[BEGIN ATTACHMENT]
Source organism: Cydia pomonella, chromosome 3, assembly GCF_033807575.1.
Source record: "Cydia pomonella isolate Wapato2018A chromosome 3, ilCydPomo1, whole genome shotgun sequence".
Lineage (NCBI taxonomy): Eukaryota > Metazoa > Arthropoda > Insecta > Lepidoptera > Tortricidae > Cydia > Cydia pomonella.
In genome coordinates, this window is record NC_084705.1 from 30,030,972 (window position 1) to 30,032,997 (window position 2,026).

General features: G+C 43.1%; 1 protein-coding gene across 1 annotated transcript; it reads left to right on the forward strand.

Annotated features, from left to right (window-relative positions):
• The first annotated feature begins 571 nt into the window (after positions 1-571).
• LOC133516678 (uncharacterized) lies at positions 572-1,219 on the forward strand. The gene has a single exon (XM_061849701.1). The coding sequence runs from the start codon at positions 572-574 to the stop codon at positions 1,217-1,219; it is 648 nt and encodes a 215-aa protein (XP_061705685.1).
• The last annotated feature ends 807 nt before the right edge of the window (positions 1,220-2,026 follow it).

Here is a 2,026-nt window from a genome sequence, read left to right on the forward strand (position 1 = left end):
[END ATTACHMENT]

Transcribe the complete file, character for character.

Source organism: Cydia pomonella, chromosome 3, assembly GCF_033807575.1.
Source record: "Cydia pomonella isolate Wapato2018A chromosome 3, ilCydPomo1, whole genome shotgun sequence".
Lineage (NCBI taxonomy): Eukaryota > Metazoa > Arthropoda > Insecta > Lepidoptera > Tortricidae > Cydia > Cydia pomonella.
In genome coordinates, this window is record NC_084705.1 from 30,030,972 (window position 1) to 30,032,997 (window position 2,026).

General features: G+C 43.1%; 1 protein-coding gene across 1 annotated transcript; it reads left to right on the forward strand.

Annotated features, from left to right (window-relative positions):
• The first annotated feature begins 571 nt into the window (after positions 1-571).
• LOC133516678 (uncharacterized) lies at positions 572-1,219 on the forward strand. The gene has a single exon (XM_061849701.1). The coding sequence runs from the start codon at positions 572-574 to the stop codon at positions 1,217-1,219; it is 648 nt and encodes a 215-aa protein (XP_061705685.1).
• The last annotated feature ends 807 nt before the right edge of the window (positions 1,220-2,026 follow it).

Here is a 2,026-nt window from a genome sequence, read left to right on the forward strand (position 1 = left end):